Stock markets are supposed to be quieter toward the end of year, but not in 2016. The knee-jerk panic induced by Donald Trump’s election as the new US president has sent markets up and down. The S&P 500 futures slumped as much as 5% after the results came out, although the index had picked up and trended higher when the market opened the next day.
Most fund managers shook off the event as short-term noise but voiced concerns on longer-term political risks after Trump takes office in January.
“Uncertainty will weigh on corporate behavior. Without any clear policy direction, capital spending will continue to be uninspiring and many companies may shy away from giving long-term guidance,” said a report from Bank of Singapore, which is underweight equities across all major regions including the US.
Meanwhile, investors are now awaiting the Federal Reserve’s decision on whether to raise the interest rate in December.
“If there is a large enough negative market reaction, the US Fed may delay its second rate hike beyond December 2016,” BOS said.
In a research note, Barings head of global equities David Bertocchi added: “Policy stability and respectable economic growth, two factors that underpinned strong rises in the US equity market in recent years, now appear at stake.”
Strong volatility is highly likely as Trump appoints his team and rolls out his plans in detail.
Against this backdrop, Lena Tsymbaluk, Morningstar’s London-based invesment research analyst, provides a comparative analysis of the Fidelity America Fund and the Legg Mason ClearBridge US Aggressive Growth Fund.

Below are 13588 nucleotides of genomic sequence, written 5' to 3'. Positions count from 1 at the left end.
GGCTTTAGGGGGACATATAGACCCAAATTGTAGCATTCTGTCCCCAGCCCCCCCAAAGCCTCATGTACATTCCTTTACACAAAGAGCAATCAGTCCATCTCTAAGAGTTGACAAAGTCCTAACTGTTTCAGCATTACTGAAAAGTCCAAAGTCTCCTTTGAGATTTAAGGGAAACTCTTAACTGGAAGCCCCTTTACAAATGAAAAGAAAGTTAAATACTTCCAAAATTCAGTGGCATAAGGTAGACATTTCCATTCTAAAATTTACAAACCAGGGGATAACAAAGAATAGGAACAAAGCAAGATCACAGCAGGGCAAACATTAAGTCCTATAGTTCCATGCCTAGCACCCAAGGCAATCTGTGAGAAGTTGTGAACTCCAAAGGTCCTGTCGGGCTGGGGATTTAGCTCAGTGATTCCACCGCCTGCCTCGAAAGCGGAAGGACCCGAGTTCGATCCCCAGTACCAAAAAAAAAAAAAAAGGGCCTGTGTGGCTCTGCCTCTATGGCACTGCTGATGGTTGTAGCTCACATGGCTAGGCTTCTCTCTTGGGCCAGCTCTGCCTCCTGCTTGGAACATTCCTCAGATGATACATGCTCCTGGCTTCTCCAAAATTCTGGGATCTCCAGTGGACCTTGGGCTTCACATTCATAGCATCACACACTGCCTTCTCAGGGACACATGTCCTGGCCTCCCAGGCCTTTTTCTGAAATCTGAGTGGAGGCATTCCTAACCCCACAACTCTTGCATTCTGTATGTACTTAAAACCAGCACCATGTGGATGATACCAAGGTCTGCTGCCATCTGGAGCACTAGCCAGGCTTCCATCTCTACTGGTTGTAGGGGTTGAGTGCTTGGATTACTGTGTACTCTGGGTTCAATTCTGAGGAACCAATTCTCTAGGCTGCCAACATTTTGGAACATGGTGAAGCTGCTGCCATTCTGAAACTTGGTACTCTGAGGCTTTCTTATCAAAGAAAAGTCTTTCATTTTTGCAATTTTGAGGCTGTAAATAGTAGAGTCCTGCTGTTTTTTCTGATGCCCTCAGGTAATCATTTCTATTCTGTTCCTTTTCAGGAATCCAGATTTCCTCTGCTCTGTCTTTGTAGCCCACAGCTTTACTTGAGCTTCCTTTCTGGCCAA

The two funds have different investment styles – Fidelity with a value strategy and Legg Mason focused on growth – but both result in a relatively concentrated portfolio with 50-70 stocks.
They also tend to be benchmark-agnostic, as reflected in active share, a measure of how far the fund deviates from its benchmark. Active share is 84% for Fidelity’s against S&P 500 Index and 93% for Legg Mason against the Russell 3000 Growth Index.
Their portfolios have distinct biases. “Fidelity is more diversified across various sectors, especially traditional “value” sectors such as financials, healthcare, industrials, energy.
For Legg Mason, “70% of the portfolio is in healthcare, especially biotech, technology and energy. [The manager] also feels comfortable having zero exposure in sectors such as consumer defensive, utilities, financials and real estate.”
Top 5 sector exposure (as of September 30)
|Fidelity fund (%)||Legg Mason fund (%)|
|4||Financial services||13.5||Consumer cyclical||14.2|
|5||Consumer defensive||8.7||Communication services||8.2|
The Fidelity fund “has a more pronounced valuation discipline. The manager seeks to purchase significantly undervalued companies that have a skewed risk/reward profile,” said Tsymbaluk.
“Typically these companies would have gone through a period of underperformance, where little value is ascribed to their recovery potential and therefore there is a strong relative upside and limited downside potential, in [the manager’s] view.”
Within the healthcare space, this fund “focuses on pharma stocks that have underappreciated drug pipelines, as well as on service providers that stand to benefit from healthcare reforms”.